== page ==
How to Start a Business in Virginia

Starting a business can be a very involved process. It is important to understand how to start a business in Virginia. As a new business owner you have lots of decisions to make. Whether you have experience in business management or not, you will want to understand how to best protect your business legally, financially, and minimize the probability of failure.

In Virginia, starting a business is a rather simple process in terms of paperwork, but hiring an experienced business attorney can help you develop a sound business plan, protect your business model from competition or unforeseen legal violations, and establish a management structure that will take the guesswork out of operating a business. Below are a few questions you will want to consider as you plan a new business venture. We have helped many businesses succeed and look forward to adding yours to our list!

  1. Who’s In? The most important of all business decisions is who will be involved as an owner of the business. If you don’t choose your business partners wisely, you are doomed to later problems that cannot be easily, or cheaply, resolved. Make sure you have an iron clad investment agreement in place, that lays out the financial contributions, material contributions, roles of each shareholder, and how to resolve disputes in management. Also, make sure that the business has legal title to the key licensing rights to products, software, and original designs or proprietary goods and services that will be the cornerstone of your business model.
  1. What have I created for my business that needs to be protected? When you start a business that involves trade secrets, new product designs or processes, you need to think about how to protect these novel ideas from your competitors. Do this by setting up proper patents and trademarks, or develop a plan for how to preserve your trade secrets during the business set up process. You need protection from employees eager to steal new ideas, as well as the outside market and competitors. If you’re going into business with another person or multiple people it will be in your best interest to include in your operating agreement that your intellectual property remains your property, subject to a limited license in favor of the business on measurable bench marks for continued rights to the license. That way, you can take back the valuable rights if the business does not meet the benchmarks for delivery to market. Keeping your ownership rights to your property secure will avoid any confusion about ownership in the event a question arises later.
  1. What documents do I need to be more appealing to an investor? Investors like to see a well written business plan. Thoroughly prepared financial projections, carefully detailed income and expense statements, market analysis, competitive analysis, and growth projections plans are key to attracting new capital for your venture. In addition they will also like to see that your business has an operating agreement controlling investor relations and decision making procedures, appropriate licensing and patents on key products and processes, and key personnel employment agreements with full confidentiality and loyalty clauses to protect the business from its key employees, as well as the same between all partners and investors in the business. Most of all, what do the number say about your profitability and future market expansion capabilities? If there is no “new level” to get to with fresh investment capital, the new investors will have no incentive to get involved.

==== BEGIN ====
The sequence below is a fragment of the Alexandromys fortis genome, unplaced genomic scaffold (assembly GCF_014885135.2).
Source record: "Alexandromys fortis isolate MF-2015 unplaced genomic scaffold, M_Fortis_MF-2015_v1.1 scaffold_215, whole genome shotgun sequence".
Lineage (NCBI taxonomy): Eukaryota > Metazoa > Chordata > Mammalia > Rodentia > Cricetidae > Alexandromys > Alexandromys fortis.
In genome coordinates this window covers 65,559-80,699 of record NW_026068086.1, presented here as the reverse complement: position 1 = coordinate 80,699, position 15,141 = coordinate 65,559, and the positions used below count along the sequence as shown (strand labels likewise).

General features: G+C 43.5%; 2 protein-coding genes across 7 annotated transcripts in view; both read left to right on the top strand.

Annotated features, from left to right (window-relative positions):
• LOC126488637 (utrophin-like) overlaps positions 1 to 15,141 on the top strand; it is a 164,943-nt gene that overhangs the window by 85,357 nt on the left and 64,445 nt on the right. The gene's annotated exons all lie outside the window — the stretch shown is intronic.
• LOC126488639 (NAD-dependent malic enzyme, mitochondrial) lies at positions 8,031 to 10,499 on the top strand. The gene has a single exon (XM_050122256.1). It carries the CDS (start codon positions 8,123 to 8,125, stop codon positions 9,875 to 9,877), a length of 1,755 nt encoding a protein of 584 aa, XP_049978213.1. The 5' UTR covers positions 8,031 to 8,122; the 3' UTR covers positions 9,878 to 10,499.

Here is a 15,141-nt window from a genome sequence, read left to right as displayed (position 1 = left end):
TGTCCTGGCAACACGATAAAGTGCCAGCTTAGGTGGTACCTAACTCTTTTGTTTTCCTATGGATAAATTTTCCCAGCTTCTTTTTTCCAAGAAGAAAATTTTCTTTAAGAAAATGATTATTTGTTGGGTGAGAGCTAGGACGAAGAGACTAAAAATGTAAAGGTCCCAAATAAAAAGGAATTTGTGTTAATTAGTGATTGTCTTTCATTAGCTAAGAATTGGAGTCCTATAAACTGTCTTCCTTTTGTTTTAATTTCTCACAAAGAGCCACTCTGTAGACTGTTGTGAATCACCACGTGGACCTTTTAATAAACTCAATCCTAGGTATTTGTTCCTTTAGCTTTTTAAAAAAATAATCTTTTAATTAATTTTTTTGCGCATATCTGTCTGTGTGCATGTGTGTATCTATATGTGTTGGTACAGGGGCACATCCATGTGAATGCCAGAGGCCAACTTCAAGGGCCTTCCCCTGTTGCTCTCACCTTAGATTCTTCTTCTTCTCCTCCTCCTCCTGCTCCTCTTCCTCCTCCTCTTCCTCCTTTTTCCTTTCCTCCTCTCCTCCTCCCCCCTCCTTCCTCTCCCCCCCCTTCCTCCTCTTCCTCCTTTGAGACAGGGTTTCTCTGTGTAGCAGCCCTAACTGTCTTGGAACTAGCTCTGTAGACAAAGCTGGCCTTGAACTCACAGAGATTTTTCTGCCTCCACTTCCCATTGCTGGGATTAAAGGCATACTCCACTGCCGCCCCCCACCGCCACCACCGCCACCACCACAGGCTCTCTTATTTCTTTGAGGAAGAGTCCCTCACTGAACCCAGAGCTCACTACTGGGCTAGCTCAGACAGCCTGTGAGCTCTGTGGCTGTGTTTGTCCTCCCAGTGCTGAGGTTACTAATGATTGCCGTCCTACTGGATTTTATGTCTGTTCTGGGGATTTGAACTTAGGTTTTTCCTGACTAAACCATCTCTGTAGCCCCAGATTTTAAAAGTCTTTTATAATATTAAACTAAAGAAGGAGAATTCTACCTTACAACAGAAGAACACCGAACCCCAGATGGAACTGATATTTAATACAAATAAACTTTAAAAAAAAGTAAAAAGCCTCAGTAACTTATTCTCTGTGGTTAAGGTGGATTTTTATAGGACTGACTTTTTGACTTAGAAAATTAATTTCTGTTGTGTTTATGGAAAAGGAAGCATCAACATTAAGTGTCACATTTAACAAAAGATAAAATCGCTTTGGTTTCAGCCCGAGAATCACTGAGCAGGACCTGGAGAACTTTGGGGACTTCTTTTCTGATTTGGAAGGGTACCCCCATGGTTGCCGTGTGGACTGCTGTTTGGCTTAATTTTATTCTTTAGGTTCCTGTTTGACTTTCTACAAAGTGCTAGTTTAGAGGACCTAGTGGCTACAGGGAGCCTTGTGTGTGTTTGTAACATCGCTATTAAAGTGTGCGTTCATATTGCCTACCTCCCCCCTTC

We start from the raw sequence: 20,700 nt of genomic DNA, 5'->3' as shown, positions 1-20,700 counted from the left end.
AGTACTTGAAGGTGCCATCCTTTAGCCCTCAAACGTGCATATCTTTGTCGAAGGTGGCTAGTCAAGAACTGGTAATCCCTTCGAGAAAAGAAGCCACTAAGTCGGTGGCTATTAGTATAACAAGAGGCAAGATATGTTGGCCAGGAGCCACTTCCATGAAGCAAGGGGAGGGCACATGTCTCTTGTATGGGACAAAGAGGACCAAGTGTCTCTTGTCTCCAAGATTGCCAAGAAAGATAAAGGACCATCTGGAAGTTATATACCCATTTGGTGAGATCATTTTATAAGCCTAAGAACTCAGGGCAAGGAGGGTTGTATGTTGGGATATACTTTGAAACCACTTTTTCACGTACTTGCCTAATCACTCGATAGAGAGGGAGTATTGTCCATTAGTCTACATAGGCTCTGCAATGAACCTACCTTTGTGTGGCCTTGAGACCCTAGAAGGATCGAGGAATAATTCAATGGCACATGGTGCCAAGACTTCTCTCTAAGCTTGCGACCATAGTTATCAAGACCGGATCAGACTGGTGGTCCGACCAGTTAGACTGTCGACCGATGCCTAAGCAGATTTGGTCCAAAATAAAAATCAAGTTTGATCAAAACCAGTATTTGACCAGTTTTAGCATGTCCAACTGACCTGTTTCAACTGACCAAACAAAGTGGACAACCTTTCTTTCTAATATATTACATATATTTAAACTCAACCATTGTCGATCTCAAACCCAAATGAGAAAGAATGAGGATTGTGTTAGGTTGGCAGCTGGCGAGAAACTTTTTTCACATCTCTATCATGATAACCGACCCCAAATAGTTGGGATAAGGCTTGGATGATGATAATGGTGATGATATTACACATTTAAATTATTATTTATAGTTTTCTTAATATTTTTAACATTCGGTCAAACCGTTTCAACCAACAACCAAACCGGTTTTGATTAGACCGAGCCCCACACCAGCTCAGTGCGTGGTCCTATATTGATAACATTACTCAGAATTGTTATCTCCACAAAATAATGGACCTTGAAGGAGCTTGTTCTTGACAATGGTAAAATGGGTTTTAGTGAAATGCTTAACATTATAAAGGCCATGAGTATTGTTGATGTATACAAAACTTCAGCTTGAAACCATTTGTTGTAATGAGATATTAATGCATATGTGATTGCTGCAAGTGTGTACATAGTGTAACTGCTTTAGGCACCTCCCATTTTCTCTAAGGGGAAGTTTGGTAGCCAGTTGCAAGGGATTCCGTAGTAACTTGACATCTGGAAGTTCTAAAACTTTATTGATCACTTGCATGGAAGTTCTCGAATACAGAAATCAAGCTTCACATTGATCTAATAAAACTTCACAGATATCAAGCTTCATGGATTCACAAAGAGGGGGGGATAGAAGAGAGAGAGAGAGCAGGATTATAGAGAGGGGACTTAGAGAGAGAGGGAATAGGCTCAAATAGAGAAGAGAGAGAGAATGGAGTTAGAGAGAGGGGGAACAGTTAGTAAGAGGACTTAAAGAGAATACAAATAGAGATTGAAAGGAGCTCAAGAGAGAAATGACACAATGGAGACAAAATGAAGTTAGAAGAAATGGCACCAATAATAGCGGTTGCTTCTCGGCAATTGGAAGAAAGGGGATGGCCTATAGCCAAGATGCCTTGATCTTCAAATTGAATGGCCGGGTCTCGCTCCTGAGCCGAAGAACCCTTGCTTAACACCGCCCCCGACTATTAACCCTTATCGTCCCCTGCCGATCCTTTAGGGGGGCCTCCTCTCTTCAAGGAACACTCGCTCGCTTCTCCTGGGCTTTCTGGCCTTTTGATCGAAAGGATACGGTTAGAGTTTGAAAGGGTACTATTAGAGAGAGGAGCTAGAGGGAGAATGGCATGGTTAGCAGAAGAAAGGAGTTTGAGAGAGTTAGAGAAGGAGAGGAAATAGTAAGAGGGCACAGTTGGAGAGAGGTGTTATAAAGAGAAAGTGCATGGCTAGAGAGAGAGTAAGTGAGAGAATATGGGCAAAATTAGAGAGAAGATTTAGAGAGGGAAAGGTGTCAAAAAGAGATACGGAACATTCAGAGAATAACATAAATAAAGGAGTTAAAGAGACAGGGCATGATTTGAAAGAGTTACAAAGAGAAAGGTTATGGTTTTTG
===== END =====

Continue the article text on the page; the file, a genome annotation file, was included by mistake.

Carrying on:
1. What contractual agreements will I need to enter? This will vary depending on your business. Your business is unique and so the contractual agreements will be tailored to your needs. Typical agreements might be for leasing a storefront, negotiating an e-commerce website development project, sale of goods or service contracts, Vendor supply agreements, and an array of other potential contracts. Any transaction between your business and another party should always be in writing protecting the best interest of the business.
  1. Does my product or service need any type of warranty or warning labels? Warranties offer security to consumers and many people buy products because of the warranties offered. Limiting the scope of your warranties with terms and conditions can help protect your business from having to pay for repairs down the road.
  1. How do I want my business to be taxed? You need to figure out what type of business entity you want to create. Businesses can now be taxed as though it’s personal income or it can be taxed as a corporation. Learning the tax benefits and making a fully informed decision could save you thousands.s

Careful understanding of the above-mentioned point will help you understand how to start a business in Virginia.

Starting a business can take more time than meets the eye. If you rush through the startup phase and fail to think critically about your near term and long term needs, your business could be at risk. So many business owners end up stressed, clueless, or bankrupt because they failed to consider the tough questions up front. At the Strong Law Firm, we have a great deal of experience in helping you equip your business with the documents that are necessary to protect, promote and position your business for success. Give us a call today so we can begin helping you answer these types of questions.